left arrow
Utah Phillips
right arrow

Utah Phillips story teller, International Workers of the World.
What We Can Learn From Geese.
Fact 1: As each bird flaps its wings, it creates an uplift draft for the bird following. By flying in a "V" formation, the whole flock adds a greater flying range than if one bird flew alone.
Lesson 1: People who share a common direction and sense of community can get were they're going quicker and more easily because they are traveling on the strength of one another.
Fact 2: Whenever a goose falls out of formation, it suddenly feels the drag and resistance of trying to fly alone and quickly gets back into formation to take advantage of the lifting power of the bird immediately in front.
Lesson 2: If we have as much sense as geese, we will stay in formation and be willing to accept help when we need it and give help when it is needed.
Fact 3: When the lead goose gets tired, it rotates back into the formation and another goose flies in the point position.
Lesson 3: Geese instinctively share the task of leadership and do not resent the leader.
Fact 4: The geese in formation honk from behind to encourage those up front to keep up their speed.
Lesson 4: We need to make sure our honking from behind is encouraging and not something else.
Fact 5: When a goose gets sick, is wounded or is shot down, two geese drop out of formation and follow it down to earth to help and protect it. They stay with their disabled companion until it is able to fly again or dies. They then launch out on their own or with another formation or catch up with the flock and take their place in the formation.
Next time you see geese heading south for the winter, flying along in the V formation, contemplate this; all we have to do to attract those who are not participating is to demonstrate to the world that we have as much sense as a goose. That's seems like enough price to pay to win the lost and to help one another.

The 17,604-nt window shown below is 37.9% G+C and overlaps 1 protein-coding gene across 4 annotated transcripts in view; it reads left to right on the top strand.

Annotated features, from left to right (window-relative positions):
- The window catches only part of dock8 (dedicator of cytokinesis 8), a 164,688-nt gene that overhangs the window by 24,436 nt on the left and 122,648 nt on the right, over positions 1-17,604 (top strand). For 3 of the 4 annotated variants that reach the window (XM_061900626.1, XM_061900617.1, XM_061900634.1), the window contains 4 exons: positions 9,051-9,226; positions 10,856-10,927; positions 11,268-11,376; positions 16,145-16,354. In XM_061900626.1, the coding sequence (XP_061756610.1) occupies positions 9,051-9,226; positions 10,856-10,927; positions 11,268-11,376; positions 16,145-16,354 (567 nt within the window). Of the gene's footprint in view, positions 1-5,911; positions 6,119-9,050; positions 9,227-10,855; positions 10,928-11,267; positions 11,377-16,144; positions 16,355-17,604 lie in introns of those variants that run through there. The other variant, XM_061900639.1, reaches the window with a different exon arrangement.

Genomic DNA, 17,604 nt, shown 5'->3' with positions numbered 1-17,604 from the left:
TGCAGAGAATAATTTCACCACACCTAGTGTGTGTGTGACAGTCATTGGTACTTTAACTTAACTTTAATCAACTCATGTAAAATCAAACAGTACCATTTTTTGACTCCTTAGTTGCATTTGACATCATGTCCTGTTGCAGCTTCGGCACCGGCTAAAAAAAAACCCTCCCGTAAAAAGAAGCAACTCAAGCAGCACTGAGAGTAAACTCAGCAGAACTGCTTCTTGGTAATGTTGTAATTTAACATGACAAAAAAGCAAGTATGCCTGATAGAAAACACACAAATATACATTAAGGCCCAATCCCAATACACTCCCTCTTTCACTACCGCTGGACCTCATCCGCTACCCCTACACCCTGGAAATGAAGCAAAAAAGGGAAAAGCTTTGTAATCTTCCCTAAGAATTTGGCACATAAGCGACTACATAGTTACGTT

"The theologian and humanitarian in his Nobel Peace Prize acceptance speech said, "Compassion, in which all ethics must take root, can only attain its full breadth and depth if it embraces all living creatures and does not limit itself to humankind." Dr. Albert Schweizer
"You can judge a society by the way it treats its animals." Gandhi
"Vegetarianism's the taproot of humanitarianism." Tolstoy


The Witness
The redemption of a macho from the streets of Brooklyn whose heroes are tough guys, and who has known violence himself; Eddie Lama who's brought up to have disdain for animals, no pets, they were dirty unsanitary. A concrete and aluminum contractor; an unlikely savior for animals has his life turned up side down when his aversion to animals begins to thaw when he reluctantly agrees to cat sit for a friend only hoping to get a date out of her. He bonded with the pussycat, and then there was Moo Moo ending his two packs of cigarette a day addiction (25 year addiction) fearing the second hand smoke may harm his kitty. Bagel, an ill runt; lamentable with paws hurt; puss, limping and only 7 pounds was discovered when Lama's stepped on a bagel, and the cat took it into the bushes to eat it.This rescue led to vegetarianism when he was squeezing Bagels leg, reminding him of a chicken leg. When his research lead him to undercover films of animals being trapped and killed he found it no different between them and cats he so loved. His love for his companion animals opened his hardened heart to other animals. “I couldn't see my companion, this beautiful little creature, be gassed, clubbed, stepped on and have her skin ripped off her back for somebody's earmuffs.” Images of a pig cowering in a corner.Other animals gassed, clubbed, stepped on having their fur ripped of their bodies.In cages walking in circles over and over again in a frenzy- driven crazy. The cold, bad feed, then end of the line, anal electricution, those not knocked out are skinned alive, and your coat is almost done. Others trapped for days of suffering and terror then to the kill when a human steps on its chest, crushing the lungs, can't damage the pelt. 41 million animals killed for fur a year. He rescued animals at construction sites, houses them and cares for them at his business, he also put huge images of trapped animals,coatless carcasses dripping blood on his fleet of vans; he converted a van with a movie screen showing animals being slaughtered. Animals who have had their paws trapped and frantically twisting, twirling, turning, and winding every which way, wreathing, gnawing away at their limbs to make an escape. He takes the van out during the holidays and through a speaker asks people to not buy fur. In the film the music of Sarah McLachian , In the Arms of the Angel, accompanies the images of the carnage; the responses from the crowds are shock, every color, every age, every class, the images if seen stops the person. The violence is disarming, the horror cause jaw dropping, anguish, and tears being wiped away as they see the true price of fur; the horror of seeing animal slaughtered for our vanity, greed and fashion.                                                        www.tribeofheart.org               607 275 0806